News from the Bridge Room in Sardinia

sardinia-bridge-room

Host report by Barry & Maggie Watts

The Greeks called it Hyknusa or Ichnussa (Ιχνουσσα), from the greek Ichnos (footprint of human foot) because of its similarity to a large footprint (how would they know?) Sardinia takes its name from the Latin (or Roman).

Le Ginestre Hotel

sardinia-hotels

Sardinia, like many other parts of the Mediterranean, saw Phonecian, Carthaginian then Roman rule. However, its history is much longer than most. From Neolithic times the Nuragic civilisation lived on the island and the population today still includes 7,000 Nuraghe. In 1979 human remains were found that dated back to 150,000 BC.

The Island itself is a mix of highly fractured, low lying granite and limestone mountain areas interspersed with sedimentary plains. The coastal areas of the whole island reflect this rugged nature comprising complex and beautiful inlets and islets in azure blue seas.

In the North East of the Island the Costa Smerelda is probably the island’s most beautiful and has been the playground of the world’s super rich since the middle of the 20th Century.

Porto Cervo

sardinia-porto

The Le Ginestre Hotel on the Costa Smerelda reflects the Island’s history ancient and recent in its construction, its staffing and its cuisine. The cheerful and helpful staff, mostly Sardinian but also from Italy and all over Europe, were the making of the holiday. The sunshine and the spectacular scenery completed the package. Lazy days by the pool drinking the newly discovered Cannonau red and Vermentino white wines, watching the super yachts coming in and out of the bay while the UK weather forecast showed heavy rain.

It rained one day (a little) so we had afternoon bridge. Every other day was blissful weather so we all got out and about and the bridge competition took place each evening. The first two evenings were pairs events. Welcome Pairs on the first then Mixer Pairs on the second evening where all North South pairs from the first evening played each other and all East West pairs played each other. By day three, everyone had played against everyone else on the holiday.

The two day Swiss Pairs competition followed. After the first evening Liz Hardisty and Jean-Pierre Simon were leading but the top ten pairs were only separated by 10 IMPs. The second evening saw Stephanie Donner and Roy Riley come through and win by a margin of 12 IMPs.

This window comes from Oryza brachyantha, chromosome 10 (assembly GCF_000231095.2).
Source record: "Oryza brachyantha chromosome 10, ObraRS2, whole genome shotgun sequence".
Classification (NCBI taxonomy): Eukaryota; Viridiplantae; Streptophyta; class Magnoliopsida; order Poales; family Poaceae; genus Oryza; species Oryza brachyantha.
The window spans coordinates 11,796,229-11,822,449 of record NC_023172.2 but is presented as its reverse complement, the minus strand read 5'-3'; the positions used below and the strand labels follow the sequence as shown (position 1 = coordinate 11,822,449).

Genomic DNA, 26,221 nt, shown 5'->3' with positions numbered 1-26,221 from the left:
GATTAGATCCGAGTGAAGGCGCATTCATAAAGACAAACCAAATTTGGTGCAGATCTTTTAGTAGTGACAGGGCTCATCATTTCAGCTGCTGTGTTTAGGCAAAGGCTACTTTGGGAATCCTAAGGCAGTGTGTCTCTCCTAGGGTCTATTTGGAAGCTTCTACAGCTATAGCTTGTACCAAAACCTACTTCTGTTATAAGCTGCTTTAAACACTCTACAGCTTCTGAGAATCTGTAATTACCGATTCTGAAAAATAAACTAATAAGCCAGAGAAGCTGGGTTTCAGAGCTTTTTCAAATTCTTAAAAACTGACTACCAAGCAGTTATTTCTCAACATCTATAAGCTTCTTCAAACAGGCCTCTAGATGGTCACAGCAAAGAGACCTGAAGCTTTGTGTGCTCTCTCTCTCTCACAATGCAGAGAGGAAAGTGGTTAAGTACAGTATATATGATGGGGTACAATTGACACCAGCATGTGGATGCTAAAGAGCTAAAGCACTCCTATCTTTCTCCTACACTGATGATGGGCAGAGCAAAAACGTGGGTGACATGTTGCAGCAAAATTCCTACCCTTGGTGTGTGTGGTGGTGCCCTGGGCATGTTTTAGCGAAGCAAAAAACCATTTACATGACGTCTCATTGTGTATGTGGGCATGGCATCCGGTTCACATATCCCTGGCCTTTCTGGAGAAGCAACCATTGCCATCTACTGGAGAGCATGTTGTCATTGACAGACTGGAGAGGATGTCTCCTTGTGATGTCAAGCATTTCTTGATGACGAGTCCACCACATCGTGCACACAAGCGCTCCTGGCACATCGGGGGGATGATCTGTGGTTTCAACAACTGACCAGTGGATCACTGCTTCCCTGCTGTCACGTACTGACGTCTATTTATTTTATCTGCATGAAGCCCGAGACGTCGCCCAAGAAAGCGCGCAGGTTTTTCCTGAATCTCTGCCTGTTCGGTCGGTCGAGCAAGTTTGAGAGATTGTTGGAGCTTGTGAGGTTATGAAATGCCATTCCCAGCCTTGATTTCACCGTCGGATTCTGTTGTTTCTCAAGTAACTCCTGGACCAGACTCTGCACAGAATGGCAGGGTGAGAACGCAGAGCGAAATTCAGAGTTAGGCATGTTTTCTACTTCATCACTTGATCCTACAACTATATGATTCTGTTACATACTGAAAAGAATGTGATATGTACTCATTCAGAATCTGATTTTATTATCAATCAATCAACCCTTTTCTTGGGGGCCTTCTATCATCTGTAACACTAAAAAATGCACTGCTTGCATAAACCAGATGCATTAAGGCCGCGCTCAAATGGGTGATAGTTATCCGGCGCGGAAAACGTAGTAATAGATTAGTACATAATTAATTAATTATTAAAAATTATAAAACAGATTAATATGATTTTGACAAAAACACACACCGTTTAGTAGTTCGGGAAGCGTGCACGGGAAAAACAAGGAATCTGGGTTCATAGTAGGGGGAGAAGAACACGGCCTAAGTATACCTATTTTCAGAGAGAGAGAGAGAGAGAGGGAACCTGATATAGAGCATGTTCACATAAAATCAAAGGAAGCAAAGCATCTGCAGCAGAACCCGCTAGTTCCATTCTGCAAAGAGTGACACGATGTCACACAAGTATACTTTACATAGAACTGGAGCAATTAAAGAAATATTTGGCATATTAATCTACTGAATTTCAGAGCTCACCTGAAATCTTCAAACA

Director's report by Mark Hooper

One of the seminar topics for this holiday was protection. Bidding in the pass out seat after our left hand opponent has bid, and their partner has passed. Here is a typical example from the Butler pairs.

mark hooper hand

South passes initially, but when West opens 1 and that is passed by East, South should strain to bid again, rather than let the opponents play at the 1 level. Here South should double; you wouldn’t double with that hand in the direct seat, but it is a clear cut double in the pass out seat. The guidelines in this position are to bid with 3 points less than in the direct position. So this is equivalent to a 14 count in 2nd seat. Of course here, South is a passed hand, so no chance that partner will take you for more than you have.

Several East / Wests were left to play in 1, which made an easy 9 tricks. Those North / South’s who competed played part scores in either spades or clubs, some making, some not. On this particular hand it is right for E/W to bid on as far as 3; but in practice this was difficult to do, vulnerable, with a minimum opener opposite a passed hand. A couple of E/W did compete to the 3 level, but otherwise, whether N/S made their contract, or went down, they beat the -140 they would have got had they left 1.

Prize Winners

Swiss and Championship Pairs Winners:

Swiss and Championship Pairs

Left to Right: Roy Riley, Stephanie Donner, Mark Hooper

Roy and Stephanie then went on to win the Championship Pairs Competition later in the holiday so they became everyone’s target couple for the rest of the holiday. It didn’t work though. They won the Farewell Pairs on the final evening with a score of 75%.

Men's Pairs Winners:

Men’s Pairs Winners

Left to Right: Peter Pharoah, Mark Hooper, Richard Tyler

The Men’s Pairs Competition was won by Richard Tyler and Peter Pharoah

Ladies' Pairs Winners:

Ladies’ Pairs Winners

Left to Right: Jane Green, Mark Hooper, Jennie McDermott

The Ladies’ Pairs Competition was won by Jennie McDermott and Jane Green

Multiple Teams Winners:

Multiple Teams Winners

Left to right: Roy Riley. Stephanie Donner, Mark Hooper, Carla Sidney-Woollatt. Sue Grant

Stephanie Donner and Roy Riley again featured in the Multiple teams event. In partnership with Carla Sidney-Woollett and Sue Grant they won by an impressive 73 IMPs; 24 IMPs in front of their nearest rivals.

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